I believe that - as people - we share huge similarities. This is most noticeable when you read private letters. Mothers are affectionate towards their children. (Surprise!) People conduct feuds, fall in love, make jokes, worry about a friend's illness. They even doodle in the margins. But there are some areas that do feel absolutely alien - most notably attitudes to slavery, cruelty to animals, the lack of any welfare support, and domestic abuse. That's not to say we are perfect now - very far from it - but there was a widespread acceptance of these things, which we would find shocking today. For example, Daniel Defoe was one of only a tiny handful who spoke out against violence towards women.

What are you working on next?

I've just finished the first draft of my new novel, which I'm excited about. I can't go into too much detail here, but it's set in the same period, on a country estate in Yorkshire. Landscaped gardens, wild moors, a ruined abbey... and murder. Obviously.

In a 2014 Q&A Antonia Hodgson discusses her debut novel, The Devil in the Marshalsea, an atmospheric novel set in 18th century England.

As the editor-in-chief at Little, Brown UK, how has your role as an editor influenced your writing process?

I've tried my best not to let it influence me at all! Editing is an entirely separate process—it requires objectivity. While I'm writing I need to be completely immersed in the story, the characters. If I stopped to edit I'd lost my flow. Of course once the first draft is done I can then go back and edit and rewrite. But I still need an editor—very much so.

Have you always wanted to write a novel? Why did you choose to do so now?

I've always loved writing. I wrote a previous novel—it didn't work but I learned a lot from writing it over the course of about four years. So it wasn't really a matter of choice. I would feel unhappy if I didn't write.

How did the idea for the novel originate?

I had an idea for a time (the 1720s) and a character, Tom Hawkins. He's a bit of a bad boy, though fundamentally decent. He's a gambler who never prepares for tomorrow, relies a bit too much on charm and luck, and is terrible with money. In other words—bound for a debtors' prison. After that I quickly discovered a fascinating story about the Marshalsea debtors' gaol. So what began as an opening idea became the main setting for the novel. Also, I loved the idea of setting a murder mystery in a prison.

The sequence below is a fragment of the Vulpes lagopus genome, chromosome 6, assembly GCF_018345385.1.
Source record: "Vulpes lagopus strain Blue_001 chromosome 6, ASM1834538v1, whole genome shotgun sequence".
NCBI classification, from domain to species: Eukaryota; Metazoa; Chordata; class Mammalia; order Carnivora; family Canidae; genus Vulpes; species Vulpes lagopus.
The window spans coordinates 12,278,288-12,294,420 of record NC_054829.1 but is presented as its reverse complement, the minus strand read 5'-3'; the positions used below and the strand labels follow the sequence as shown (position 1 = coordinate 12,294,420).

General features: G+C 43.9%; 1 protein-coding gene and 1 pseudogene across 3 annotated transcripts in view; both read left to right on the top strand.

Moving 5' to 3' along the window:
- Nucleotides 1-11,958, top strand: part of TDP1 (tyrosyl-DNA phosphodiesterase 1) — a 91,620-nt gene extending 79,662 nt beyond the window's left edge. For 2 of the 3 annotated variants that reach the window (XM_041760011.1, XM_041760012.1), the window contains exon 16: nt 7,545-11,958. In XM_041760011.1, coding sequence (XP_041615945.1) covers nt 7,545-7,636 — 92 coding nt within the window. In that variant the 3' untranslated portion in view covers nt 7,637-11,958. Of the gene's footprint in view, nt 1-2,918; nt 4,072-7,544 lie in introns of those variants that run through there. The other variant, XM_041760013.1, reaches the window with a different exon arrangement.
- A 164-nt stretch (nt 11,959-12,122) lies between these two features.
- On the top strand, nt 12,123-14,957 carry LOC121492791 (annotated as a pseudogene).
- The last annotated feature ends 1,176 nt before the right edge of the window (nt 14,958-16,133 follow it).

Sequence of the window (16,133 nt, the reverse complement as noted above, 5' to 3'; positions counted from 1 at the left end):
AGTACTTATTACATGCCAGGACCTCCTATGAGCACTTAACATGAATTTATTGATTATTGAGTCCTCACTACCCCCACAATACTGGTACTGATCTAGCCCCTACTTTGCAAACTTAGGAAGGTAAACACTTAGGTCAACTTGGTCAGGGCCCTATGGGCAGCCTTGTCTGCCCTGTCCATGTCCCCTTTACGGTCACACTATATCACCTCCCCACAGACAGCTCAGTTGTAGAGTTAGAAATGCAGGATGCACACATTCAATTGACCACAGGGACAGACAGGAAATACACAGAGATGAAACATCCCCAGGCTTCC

The novel takes place in a debtors' prison in 18th century London. Tell us about your research.

I spent a lot of time in the British library reading contemporary accounts. There was a poem called 'The Marshalsea—or, Hell in Epitome', for example. A musician and debtor called John Grano wrote a diary during his stay in the Marshalsea between 1728 and 1729 and there was also a government enquiry into London's prisons. This led to the keeper, William Acton, being put on trial for murder. The accounts of his trial also provided a lot of useful information.

Beyond that, there were all sorts of fascinating documents including the confessions of men about to be hanged. They would tell their story to what we would now call a ghost writer, and these would be printed up and sold at the hanging.

Is there anything you came across in your research that you found surprising?

If anyone tells you that early-eighteenth century London was polite and civilized, don't believe a word of it.

Are any of the characters in the book based on real people?

Yes, many of the minor characters really were living in the Marshalsea at the time. The gaol was like a (very dangerous) village, with its own pub, coffeeshop and chophouse. There was a barber called Trim, a French fortune teller called Madame Migault . . . And of course the keeper, William Acton, was very real. But my main characters are all fictional.

What do you hope readers take away from the novel?

A lot of early readers have said how much they enjoyed being transported to London in the 1720s. It was a thrilling and fascinating time. Others have particularly liked the plot twists. A couple quite fancy my main character, which is fine as he's not married.

Are you working on anything now?

I've nearly finished the first draft of a sequel. More murder, betrayal and injustice. And the odd joke.

Unless otherwise stated, this interview was conducted at the time the book was first published, and is reproduced with permission of the publisher. This interview may not be reproduced or reprinted without permission in writing from the copyright holder.